Wednesday, 10 August 2011

minor cards made easy

When I started playing with my first pack of Tarot cards I was a kid. The major arcana held so much allure for me, as I know it did for most of us in the learning stages. Tarot books always go into so much detail about the major cards and the minor cards always seem like supporting actors and extras in the movie, which can lead us to feel confused or nonplussed about them. In this post I'm going to outline the two important ways to break down the minor arcana and commit its meanings to memory - suits and numbers. Once you've managed to relate the minor cards to their suit and number, you can start to break down their symbolism and back stories, but that is more complex work that usually comes after you've managed to form an overview.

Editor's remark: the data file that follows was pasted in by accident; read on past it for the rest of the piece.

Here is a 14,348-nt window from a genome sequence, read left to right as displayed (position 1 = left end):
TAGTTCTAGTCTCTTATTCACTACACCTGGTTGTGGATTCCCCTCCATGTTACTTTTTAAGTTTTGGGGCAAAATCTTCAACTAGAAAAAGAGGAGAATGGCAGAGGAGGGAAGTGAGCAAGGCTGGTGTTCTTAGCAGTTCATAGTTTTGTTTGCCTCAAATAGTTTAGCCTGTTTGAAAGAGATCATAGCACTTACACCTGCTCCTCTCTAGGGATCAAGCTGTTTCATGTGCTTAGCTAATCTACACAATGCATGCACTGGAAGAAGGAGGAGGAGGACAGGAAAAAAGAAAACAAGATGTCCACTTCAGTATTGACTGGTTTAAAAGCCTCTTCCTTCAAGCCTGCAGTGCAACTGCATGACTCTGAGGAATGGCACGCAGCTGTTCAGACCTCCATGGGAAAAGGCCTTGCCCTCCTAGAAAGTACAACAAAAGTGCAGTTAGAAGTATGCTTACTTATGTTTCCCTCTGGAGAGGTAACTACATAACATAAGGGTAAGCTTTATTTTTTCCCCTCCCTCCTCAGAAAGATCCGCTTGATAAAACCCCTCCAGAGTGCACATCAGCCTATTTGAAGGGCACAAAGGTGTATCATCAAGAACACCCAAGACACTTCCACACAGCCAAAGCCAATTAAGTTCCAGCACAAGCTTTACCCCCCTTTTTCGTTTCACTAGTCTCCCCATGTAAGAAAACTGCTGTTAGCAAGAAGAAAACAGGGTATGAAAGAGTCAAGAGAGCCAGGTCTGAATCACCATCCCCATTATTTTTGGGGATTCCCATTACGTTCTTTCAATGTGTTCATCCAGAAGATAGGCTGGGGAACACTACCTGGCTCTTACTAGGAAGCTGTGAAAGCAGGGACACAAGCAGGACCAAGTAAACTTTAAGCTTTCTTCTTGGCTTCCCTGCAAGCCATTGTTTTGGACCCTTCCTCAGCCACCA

The suits correspond with the four elements, and although that's widely known and accepted amongst Tarot students, we don't tend to spend time thinking of the card meanings in terms of the suit they fall into, therein missing a golden opportunity to make study easier.

Pentacles/Coins - This suit corresponds with earth and relates to the physical and practical of life's concerns - things like money, work and health. Our homes, our bodies and our valuables fall under this suit. The pentacles have just as much to say about our responses to material wealth and good fortune as it does about whether or not we'll receive it. Some of the cards address our level of generosity while others focus on who it would be wise to trust..